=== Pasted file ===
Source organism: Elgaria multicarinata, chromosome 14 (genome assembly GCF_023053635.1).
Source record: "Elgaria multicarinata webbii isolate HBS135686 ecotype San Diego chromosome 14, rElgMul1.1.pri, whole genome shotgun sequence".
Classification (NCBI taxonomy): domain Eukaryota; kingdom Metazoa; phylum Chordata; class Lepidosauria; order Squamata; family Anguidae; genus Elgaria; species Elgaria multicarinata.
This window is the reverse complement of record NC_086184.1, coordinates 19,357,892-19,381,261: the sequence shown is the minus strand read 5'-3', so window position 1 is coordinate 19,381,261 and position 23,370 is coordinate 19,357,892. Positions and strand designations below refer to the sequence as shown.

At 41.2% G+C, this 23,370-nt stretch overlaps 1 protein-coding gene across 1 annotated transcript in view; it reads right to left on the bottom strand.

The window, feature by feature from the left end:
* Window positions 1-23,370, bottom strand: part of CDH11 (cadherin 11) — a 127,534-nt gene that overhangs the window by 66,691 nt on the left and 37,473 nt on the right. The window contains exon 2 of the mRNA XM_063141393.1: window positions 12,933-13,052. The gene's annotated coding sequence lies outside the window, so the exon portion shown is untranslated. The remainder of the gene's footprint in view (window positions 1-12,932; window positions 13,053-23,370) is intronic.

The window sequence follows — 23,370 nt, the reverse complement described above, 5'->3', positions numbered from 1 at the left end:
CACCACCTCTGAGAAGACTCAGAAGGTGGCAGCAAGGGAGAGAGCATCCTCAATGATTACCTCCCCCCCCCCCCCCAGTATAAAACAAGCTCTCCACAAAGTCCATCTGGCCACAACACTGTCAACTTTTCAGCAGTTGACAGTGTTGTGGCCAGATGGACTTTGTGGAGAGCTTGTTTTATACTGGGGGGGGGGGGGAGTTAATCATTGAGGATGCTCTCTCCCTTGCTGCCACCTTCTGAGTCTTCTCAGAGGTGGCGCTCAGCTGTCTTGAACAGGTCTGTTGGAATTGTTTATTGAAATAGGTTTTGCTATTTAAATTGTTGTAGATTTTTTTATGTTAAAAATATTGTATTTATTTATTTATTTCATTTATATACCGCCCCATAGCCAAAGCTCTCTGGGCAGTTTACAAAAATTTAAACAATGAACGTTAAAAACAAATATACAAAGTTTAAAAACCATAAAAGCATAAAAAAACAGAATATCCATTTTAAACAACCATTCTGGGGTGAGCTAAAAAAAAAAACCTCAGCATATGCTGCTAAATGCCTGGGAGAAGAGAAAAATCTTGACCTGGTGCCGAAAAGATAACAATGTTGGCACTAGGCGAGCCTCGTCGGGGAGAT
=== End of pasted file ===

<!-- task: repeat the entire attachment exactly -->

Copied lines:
Source organism: Elgaria multicarinata, chromosome 14 (genome assembly GCF_023053635.1).
Source record: "Elgaria multicarinata webbii isolate HBS135686 ecotype San Diego chromosome 14, rElgMul1.1.pri, whole genome shotgun sequence".
Classification (NCBI taxonomy): domain Eukaryota; kingdom Metazoa; phylum Chordata; class Lepidosauria; order Squamata; family Anguidae; genus Elgaria; species Elgaria multicarinata.
This window is the reverse complement of record NC_086184.1, coordinates 19,357,892-19,381,261: the sequence shown is the minus strand read 5'-3', so window position 1 is coordinate 19,381,261 and position 23,370 is coordinate 19,357,892. Positions and strand designations below refer to the sequence as shown.

At 41.2% G+C, this 23,370-nt stretch overlaps 1 protein-coding gene across 1 annotated transcript in view; it reads right to left on the bottom strand.

The window, feature by feature from the left end:
* Window positions 1-23,370, bottom strand: part of CDH11 (cadherin 11) — a 127,534-nt gene that overhangs the window by 66,691 nt on the left and 37,473 nt on the right. The window contains exon 2 of the mRNA XM_063141393.1: window positions 12,933-13,052. The gene's annotated coding sequence lies outside the window, so the exon portion shown is untranslated. The remainder of the gene's footprint in view (window positions 1-12,932; window positions 13,053-23,370) is intronic.

The window sequence follows — 23,370 nt, the reverse complement described above, 5'->3', positions numbered from 1 at the left end:
CACCACCTCTGAGAAGACTCAGAAGGTGGCAGCAAGGGAGAGAGCATCCTCAATGATTACCTCCCCCCCCCCCCCCAGTATAAAACAAGCTCTCCACAAAGTCCATCTGGCCACAACACTGTCAACTTTTCAGCAGTTGACAGTGTTGTGGCCAGATGGACTTTGTGGAGAGCTTGTTTTATACTGGGGGGGGGGGGGAGTTAATCATTGAGGATGCTCTCTCCCTTGCTGCCACCTTCTGAGTCTTCTCAGAGGTGGCGCTCAGCTGTCTTGAACAGGTCTGTTGGAATTGTTTATTGAAATAGGTTTTGCTATTTAAATTGTTGTAGATTTTTTTATGTTAAAAATATTGTATTTATTTATTTATTTCATTTATATACCGCCCCATAGCCAAAGCTCTCTGGGCAGTTTACAAAAATTTAAACAATGAACGTTAAAAACAAATATACAAAGTTTAAAAACCATAAAAGCATAAAAAAACAGAATATCCATTTTAAACAACCATTCTGGGGTGAGCTAAAAAAAAAAACCTCAGCATATGCTGCTAAATGCCTGGGAGAAGAGAAAAATCTTGACCTGGTGCCGAAAAGATAACAATGTTGGCACTAGGCGAGCCTCGTCGGGGAGAT